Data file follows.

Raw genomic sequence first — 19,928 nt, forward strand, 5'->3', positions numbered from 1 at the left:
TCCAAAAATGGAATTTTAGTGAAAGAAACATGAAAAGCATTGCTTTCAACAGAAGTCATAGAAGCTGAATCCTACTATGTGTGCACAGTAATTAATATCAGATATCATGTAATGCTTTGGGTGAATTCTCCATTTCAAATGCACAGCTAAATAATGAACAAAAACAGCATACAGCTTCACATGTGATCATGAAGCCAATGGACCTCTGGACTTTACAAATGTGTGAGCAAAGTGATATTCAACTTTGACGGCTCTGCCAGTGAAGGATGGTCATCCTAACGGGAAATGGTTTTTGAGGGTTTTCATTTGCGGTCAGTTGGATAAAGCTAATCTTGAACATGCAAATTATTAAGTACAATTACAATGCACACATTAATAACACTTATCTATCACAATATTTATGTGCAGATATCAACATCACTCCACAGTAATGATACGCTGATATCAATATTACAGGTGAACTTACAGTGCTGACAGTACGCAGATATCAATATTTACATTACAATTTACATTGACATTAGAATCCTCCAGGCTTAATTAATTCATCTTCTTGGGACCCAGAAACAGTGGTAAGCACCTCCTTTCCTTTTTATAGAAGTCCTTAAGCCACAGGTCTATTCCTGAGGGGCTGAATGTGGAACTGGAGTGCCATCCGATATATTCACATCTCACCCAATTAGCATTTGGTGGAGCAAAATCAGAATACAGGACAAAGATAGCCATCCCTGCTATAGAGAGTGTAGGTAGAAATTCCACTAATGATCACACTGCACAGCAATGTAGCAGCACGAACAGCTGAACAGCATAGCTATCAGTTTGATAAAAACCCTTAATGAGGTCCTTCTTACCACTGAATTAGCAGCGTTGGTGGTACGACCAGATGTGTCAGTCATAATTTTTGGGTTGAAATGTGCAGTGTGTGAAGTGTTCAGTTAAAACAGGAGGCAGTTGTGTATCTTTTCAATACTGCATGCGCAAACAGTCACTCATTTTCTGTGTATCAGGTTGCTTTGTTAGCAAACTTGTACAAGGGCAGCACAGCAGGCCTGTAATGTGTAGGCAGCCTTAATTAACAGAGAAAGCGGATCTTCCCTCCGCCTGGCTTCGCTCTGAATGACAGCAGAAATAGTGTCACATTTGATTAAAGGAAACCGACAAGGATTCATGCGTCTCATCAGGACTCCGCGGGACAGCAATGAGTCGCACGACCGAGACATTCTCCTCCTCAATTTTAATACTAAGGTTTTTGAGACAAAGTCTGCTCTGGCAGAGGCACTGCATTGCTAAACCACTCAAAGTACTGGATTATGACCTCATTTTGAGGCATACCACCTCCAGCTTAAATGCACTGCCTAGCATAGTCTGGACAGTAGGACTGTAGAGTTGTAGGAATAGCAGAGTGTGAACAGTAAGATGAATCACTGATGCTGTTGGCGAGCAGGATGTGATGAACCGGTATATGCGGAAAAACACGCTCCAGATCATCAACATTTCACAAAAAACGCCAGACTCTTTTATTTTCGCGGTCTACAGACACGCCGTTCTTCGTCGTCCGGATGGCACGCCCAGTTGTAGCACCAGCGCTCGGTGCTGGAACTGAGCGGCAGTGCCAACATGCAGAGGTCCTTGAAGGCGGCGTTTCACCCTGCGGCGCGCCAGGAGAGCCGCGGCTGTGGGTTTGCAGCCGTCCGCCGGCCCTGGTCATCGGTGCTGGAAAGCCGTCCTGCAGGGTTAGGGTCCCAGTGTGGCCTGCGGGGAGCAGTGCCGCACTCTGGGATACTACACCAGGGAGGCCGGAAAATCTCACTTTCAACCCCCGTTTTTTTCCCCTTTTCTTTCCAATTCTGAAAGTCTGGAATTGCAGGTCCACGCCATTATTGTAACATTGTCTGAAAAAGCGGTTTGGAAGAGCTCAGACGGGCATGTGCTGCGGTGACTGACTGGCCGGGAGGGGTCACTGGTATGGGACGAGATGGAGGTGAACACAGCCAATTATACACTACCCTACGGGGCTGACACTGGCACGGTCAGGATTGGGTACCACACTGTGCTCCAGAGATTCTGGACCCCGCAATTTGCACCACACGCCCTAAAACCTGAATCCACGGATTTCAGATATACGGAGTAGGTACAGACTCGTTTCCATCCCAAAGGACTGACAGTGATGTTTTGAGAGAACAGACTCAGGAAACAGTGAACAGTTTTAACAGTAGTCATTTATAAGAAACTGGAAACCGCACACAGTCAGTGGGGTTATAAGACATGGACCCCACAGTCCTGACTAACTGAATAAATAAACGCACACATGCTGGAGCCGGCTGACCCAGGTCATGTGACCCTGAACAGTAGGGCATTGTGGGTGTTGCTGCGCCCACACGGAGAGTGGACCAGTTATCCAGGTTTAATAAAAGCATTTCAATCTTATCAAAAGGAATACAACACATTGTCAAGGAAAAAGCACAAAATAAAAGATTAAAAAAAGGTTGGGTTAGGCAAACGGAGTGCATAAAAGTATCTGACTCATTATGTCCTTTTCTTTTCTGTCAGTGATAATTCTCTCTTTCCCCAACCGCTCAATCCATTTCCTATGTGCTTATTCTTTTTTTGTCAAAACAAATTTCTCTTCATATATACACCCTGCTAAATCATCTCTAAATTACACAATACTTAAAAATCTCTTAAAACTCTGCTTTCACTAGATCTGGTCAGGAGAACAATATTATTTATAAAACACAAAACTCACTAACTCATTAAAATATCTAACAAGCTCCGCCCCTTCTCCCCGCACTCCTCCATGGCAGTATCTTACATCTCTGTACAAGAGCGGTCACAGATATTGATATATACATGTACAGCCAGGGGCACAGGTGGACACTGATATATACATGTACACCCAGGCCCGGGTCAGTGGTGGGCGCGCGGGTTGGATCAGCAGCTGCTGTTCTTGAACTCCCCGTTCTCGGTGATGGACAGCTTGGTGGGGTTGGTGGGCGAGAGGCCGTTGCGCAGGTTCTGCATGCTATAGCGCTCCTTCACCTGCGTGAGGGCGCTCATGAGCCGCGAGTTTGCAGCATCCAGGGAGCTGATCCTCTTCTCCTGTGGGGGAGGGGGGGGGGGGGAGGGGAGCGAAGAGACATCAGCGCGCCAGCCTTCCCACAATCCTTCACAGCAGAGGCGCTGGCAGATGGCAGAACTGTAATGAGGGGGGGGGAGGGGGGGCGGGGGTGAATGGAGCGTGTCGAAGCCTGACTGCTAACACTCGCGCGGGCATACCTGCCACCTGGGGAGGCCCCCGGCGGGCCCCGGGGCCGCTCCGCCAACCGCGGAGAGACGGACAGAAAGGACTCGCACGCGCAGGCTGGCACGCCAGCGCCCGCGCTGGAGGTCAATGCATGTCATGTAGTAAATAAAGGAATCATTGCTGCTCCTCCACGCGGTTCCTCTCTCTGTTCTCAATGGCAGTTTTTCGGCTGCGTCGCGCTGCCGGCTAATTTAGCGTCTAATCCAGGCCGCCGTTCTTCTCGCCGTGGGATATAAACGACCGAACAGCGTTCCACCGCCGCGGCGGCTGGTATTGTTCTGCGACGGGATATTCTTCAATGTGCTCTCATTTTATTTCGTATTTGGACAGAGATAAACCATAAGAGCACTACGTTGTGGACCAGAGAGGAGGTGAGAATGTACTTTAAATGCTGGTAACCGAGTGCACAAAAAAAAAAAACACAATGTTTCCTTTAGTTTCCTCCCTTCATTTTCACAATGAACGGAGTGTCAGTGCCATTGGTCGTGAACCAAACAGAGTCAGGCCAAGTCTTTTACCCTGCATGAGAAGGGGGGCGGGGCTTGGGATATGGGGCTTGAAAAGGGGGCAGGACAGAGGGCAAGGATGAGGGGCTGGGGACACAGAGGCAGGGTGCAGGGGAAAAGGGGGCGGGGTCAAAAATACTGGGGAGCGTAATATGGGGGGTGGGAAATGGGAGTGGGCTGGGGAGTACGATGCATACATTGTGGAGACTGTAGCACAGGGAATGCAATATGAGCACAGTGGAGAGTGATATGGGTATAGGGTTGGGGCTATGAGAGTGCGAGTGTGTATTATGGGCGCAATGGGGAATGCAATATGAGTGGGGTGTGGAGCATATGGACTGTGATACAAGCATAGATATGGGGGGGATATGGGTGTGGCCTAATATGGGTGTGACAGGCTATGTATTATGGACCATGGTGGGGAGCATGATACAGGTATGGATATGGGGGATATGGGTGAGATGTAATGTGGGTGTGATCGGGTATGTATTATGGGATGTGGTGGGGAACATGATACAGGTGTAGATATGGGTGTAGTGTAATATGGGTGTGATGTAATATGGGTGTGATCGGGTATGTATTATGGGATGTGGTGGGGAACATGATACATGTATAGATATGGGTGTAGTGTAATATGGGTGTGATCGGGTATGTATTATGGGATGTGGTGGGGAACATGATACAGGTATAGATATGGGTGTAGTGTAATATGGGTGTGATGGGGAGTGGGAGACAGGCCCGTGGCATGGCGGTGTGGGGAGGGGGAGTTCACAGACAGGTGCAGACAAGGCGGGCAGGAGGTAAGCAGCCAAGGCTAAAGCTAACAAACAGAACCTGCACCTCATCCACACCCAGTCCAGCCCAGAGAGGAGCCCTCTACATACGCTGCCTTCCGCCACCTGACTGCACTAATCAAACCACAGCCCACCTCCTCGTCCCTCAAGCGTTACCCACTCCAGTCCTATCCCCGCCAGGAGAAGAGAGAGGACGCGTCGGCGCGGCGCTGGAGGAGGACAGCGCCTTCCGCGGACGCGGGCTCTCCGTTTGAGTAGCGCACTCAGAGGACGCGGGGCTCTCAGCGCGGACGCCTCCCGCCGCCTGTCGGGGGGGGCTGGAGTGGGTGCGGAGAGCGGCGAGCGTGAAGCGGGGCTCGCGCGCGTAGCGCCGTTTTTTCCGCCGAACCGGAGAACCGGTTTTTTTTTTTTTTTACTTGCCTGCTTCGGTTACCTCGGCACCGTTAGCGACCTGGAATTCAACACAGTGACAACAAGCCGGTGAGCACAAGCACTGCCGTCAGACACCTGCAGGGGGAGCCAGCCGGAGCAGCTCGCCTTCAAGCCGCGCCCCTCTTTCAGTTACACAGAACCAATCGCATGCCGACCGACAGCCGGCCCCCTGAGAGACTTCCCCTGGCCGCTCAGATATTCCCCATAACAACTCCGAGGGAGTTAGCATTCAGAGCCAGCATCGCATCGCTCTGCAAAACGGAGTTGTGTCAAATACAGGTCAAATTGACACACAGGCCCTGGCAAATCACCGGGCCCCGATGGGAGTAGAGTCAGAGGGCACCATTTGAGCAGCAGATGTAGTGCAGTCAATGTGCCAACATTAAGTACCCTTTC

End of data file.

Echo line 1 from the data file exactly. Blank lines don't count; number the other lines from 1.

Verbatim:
Raw genomic sequence first — 19,928 nt, forward strand, 5'->3', positions numbered from 1 at the left: